In order to pay for the European recovery and to limit the bill for the Member States, the European Commission is counting on a accumulation of new sources of its own income, such as a levy on non-recycled plastic or a carbon tax at the borders.
The European Commission will put a battery of legislation on the table on Wednesday to enable a joint economic recovery after corona. There is radio silence over the total amounts, how much of this counts as transfer and as loan and the distribution of all jars among the Member States. Member States will not be able to bring out the calculators to measure the invoice until Wednesday afternoon, when the plans are known.
The majority of the European budget is financed by contributions from the Member States based on their gross domestic product (GDP). However, the EU countries are already deep in their pockets for national corona measures. And the GDP of all Member States is expected to suffer a severe contraction this year. That is why, more than ever, the Commission is playing out an old trump card: give Europe its own resources. European sources of income avoid Member States having to dock or argue more about where savings can be made.
The digitax, a tax on the income of tech companies that France has been advocating for years, is coming back on the table.
Own resources rhetoric are not new. For example, already 80 percent of customs duties on non-European products collected in all ports go to the EU budget. In February, at the failed summit on the European multi-year budget, a proposal was tabled to further limit Belgium’s customs revenues to 12.5 percent of the levies collected.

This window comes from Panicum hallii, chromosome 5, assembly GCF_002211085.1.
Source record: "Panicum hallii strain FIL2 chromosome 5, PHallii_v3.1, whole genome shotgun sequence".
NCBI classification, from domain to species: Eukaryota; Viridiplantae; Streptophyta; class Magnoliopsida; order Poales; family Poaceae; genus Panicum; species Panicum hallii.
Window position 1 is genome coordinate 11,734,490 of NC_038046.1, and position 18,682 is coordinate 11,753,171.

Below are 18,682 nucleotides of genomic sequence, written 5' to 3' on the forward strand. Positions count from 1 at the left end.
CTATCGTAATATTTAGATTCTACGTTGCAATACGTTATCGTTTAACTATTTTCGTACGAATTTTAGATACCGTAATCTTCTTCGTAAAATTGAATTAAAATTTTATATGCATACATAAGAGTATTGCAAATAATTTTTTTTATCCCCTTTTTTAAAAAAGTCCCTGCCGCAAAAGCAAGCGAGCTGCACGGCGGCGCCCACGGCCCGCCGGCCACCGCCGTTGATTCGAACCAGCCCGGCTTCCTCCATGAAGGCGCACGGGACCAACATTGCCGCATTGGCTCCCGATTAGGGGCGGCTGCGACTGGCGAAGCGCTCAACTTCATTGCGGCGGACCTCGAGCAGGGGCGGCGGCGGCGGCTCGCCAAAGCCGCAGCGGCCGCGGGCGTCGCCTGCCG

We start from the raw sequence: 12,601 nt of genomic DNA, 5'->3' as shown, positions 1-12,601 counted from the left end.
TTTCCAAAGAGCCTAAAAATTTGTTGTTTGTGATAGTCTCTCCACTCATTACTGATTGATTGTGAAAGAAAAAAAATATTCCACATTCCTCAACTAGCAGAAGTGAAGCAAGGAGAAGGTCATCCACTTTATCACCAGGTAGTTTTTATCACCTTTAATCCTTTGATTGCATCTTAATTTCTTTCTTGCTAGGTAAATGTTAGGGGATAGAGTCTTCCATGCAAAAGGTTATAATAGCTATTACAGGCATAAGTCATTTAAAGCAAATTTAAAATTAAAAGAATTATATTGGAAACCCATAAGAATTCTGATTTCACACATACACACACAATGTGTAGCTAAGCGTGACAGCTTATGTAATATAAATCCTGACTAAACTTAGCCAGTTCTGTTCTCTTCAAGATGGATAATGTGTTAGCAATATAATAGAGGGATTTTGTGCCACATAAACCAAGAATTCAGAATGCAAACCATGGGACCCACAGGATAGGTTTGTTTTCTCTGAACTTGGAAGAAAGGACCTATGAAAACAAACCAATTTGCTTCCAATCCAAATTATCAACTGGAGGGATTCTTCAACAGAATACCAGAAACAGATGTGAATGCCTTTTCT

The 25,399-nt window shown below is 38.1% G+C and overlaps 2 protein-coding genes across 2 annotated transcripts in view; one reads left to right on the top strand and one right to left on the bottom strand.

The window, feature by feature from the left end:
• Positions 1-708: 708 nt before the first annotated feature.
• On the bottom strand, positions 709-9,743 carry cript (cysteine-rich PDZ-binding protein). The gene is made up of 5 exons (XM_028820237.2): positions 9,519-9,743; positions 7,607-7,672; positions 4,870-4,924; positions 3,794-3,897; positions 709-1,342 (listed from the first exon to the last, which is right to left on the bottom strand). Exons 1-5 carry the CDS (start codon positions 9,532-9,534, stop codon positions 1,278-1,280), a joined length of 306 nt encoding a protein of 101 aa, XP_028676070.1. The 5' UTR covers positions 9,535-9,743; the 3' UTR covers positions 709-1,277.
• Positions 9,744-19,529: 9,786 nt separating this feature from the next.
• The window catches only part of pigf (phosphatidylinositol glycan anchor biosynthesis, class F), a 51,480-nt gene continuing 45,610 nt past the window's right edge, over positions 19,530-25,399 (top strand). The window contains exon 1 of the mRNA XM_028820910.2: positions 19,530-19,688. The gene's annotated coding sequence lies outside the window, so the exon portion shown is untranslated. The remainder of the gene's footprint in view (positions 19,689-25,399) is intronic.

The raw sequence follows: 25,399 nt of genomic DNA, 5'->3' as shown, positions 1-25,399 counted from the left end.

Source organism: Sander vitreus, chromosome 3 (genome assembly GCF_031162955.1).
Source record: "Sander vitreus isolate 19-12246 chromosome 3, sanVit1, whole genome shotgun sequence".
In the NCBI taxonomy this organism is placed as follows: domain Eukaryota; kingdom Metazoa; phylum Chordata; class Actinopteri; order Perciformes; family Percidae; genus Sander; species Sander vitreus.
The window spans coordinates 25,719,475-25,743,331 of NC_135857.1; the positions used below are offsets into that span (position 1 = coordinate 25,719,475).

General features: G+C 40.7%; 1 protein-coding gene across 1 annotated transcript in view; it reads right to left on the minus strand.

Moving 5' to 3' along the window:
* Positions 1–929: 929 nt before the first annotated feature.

The European Parliament has been working for its own European income for decades. But every plan, such as a European tax on financial transactions, is vetoed and ends up in the forgetfulness. This time will be different, for two reasons. There are plans for new sources of income that can yield a lot of money. In addition, the Commission will ask the Member States to raise the ceiling for own European resources. Using this margin, the Commission, with the AAA rating of the European budget and additional guarantees from all Member States, can raise money from the market to finance a temporary recovery fund of at least EUR 500 billion. A carbon tax at EU borders on the import of contaminated products can bring quite a bit.
In its first proposal for a multi-annual budget for 2021-2027, the Commission already proposed some European ‘green’ sources of income. Any country could transfer a tax on non-recycled plastic to Europe. Member States would also transfer the higher revenues from pollution rights trading in recent years to the EU budget. Both proposals come back on the table, even though the enthusiasm of the Member States was limited, because everyone started calculating. The income from emissions trading (ETS) now goes to the Belgian regions. They do not like to see them disappear to Europe without an internal Belgian ‘compensation’. German Chancellor Angela Merkel also does not want to know.
In recent decades, Europe has also been tearing at a plan to calculate the tax rate for companies in the same way, without harmonizing corporate tax rates. She is now drawing a more feasible map: a tax on large companies that are active throughout Europe. The digitaks, a tax on the income of tech companies that France has been advocating for years, are also being brought back to the table.